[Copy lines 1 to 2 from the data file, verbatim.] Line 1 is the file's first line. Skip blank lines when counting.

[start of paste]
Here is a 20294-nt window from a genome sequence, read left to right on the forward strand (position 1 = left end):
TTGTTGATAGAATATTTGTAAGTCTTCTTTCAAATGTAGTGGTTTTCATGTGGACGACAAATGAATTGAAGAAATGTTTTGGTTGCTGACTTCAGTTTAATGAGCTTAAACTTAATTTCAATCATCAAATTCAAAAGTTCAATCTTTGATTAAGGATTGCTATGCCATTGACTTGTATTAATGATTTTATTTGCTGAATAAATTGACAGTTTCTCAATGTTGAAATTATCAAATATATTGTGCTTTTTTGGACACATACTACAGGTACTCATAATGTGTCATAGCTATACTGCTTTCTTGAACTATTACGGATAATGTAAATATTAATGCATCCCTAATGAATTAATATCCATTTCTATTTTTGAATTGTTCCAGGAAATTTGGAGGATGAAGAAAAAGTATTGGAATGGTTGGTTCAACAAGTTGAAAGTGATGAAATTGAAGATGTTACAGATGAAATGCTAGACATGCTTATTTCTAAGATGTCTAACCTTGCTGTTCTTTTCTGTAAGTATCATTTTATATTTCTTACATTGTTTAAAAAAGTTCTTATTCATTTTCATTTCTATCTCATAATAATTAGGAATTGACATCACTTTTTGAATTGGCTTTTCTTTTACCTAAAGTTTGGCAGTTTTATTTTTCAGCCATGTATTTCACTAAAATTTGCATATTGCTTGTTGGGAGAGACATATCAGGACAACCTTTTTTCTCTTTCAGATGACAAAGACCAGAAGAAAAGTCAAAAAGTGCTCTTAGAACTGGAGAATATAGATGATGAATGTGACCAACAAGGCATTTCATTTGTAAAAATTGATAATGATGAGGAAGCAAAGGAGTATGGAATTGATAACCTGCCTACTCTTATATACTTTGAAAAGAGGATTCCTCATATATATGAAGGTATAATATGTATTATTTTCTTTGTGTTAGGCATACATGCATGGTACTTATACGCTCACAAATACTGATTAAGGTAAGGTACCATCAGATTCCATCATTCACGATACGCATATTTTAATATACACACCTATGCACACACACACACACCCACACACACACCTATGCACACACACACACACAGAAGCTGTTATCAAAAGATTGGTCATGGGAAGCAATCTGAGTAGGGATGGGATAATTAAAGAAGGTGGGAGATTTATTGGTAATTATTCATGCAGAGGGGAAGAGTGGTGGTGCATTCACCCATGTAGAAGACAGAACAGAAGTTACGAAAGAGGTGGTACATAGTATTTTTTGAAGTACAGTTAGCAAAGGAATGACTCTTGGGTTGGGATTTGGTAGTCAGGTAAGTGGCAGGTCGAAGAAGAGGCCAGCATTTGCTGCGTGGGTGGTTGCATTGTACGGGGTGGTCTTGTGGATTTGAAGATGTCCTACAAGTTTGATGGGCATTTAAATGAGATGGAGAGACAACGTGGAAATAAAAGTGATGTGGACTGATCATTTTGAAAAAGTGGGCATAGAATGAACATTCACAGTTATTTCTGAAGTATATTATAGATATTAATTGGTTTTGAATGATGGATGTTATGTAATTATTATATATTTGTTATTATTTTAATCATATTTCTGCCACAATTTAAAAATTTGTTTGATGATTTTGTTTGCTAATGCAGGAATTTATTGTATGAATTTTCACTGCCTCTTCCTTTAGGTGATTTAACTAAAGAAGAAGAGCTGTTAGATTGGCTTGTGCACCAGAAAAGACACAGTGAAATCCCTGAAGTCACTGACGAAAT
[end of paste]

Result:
Here is a 20294-nt window from a genome sequence, read left to right on the forward strand (position 1 = left end):
TTGTTGATAGAATATTTGTAAGTCTTCTTTCAAATGTAGTGGTTTTCATGTGGACGACAAATGAATTGAAGAAATGTTTTGGTTGCTGACTTCAGTTTAATGAGCTTAAACTTAATTTCAATCATCAAATTCAAAAGTTCAATCTTTGATTAAGGATTGCTATGCCATTGACTTGTATTAATGATTTTATTTGCTGAATAAATTGACAGTTTCTCAATGTTGAAATTATCAAATATATTGTGCTTTTTTGGACACATACTACAGGTACTCATAATGTGTCATAGCTATACTGCTTTCTTGAACTATTACGGATAATGTAAATATTAATGCATCCCTAATGAATTAATATCCATTTCTATTTTTGAATTGTTCCAGGAAATTTGGAGGATGAAGAAAAAGTATTGGAATGGTTGGTTCAACAAGTTGAAAGTGATGAAATTGAAGATGTTACAGATGAAATGCTAGACATGCTTATTTCTAAGATGTCTAACCTTGCTGTTCTTTTCTGTAAGTATCATTTTATATTTCTTACATTGTTTAAAAAAGTTCTTATTCATTTTCATTTCTATCTCATAATAATTAGGAATTGACATCACTTTTTGAATTGGCTTTTCTTTTACCTAAAGTTTGGCAGTTTTATTTTTCAGCCATGTATTTCACTAAAATTTGCATATTGCTTGTTGGGAGAGACATATCAGGACAACCTTTTTTCTCTTTCAGATGACAAAGACCAGAAGAAAAGTCAAAAAGTGCTCTTAGAACTGGAGAATATAGATGATGAATGTGACCAACAAGGCATTTCATTTGTAAAAATTGATAATGATGAGGAAGCAAAGGAGTATGGAATTGATAACCTGCCTACTCTTATATACTTTGAAAAGAGGATTCCTCATATATATGAAGGTATAATATGTATTATTTTCTTTGTGTTAGGCATACATGCATGGTACTTATACGCTCACAAATACTGATTAAGGTAAGGTACCATCAGATTCCATCATTCACGATACGCATATTTTAATATACACACCTATGCACACACACACACACCCACACACACACCTATGCACACACACACACACAGAAGCTGTTATCAAAAGATTGGTCATGGGAAGCAATCTGAGTAGGGATGGGATAATTAAAGAAGGTGGGAGATTTATTGGTAATTATTCATGCAGAGGGGAAGAGTGGTGGTGCATTCACCCATGTAGAAGACAGAACAGAAGTTACGAAAGAGGTGGTACATAGTATTTTTTGAAGTACAGTTAGCAAAGGAATGACTCTTGGGTTGGGATTTGGTAGTCAGGTAAGTGGCAGGTCGAAGAAGAGGCCAGCATTTGCTGCGTGGGTGGTTGCATTGTACGGGGTGGTCTTGTGGATTTGAAGATGTCCTACAAGTTTGATGGGCATTTAAATGAGATGGAGAGACAACGTGGAAATAAAAGTGATGTGGACTGATCATTTTGAAAAAGTGGGCATAGAATGAACATTCACAGTTATTTCTGAAGTATATTATAGATATTAATTGGTTTTGAATGATGGATGTTATGTAATTATTATATATTTGTTATTATTTTAATCATATTTCTGCCACAATTTAAAAATTTGTTTGATGATTTTGTTTGCTAATGCAGGAATTTATTGTATGAATTTTCACTGCCTCTTCCTTTAGGTGATTTAACTAAAGAAGAAGAGCTGTTAGATTGGCTTGTGCACCAGAAAAGACACAGTGAAATCCCTGAAGTCACTGACGAAAT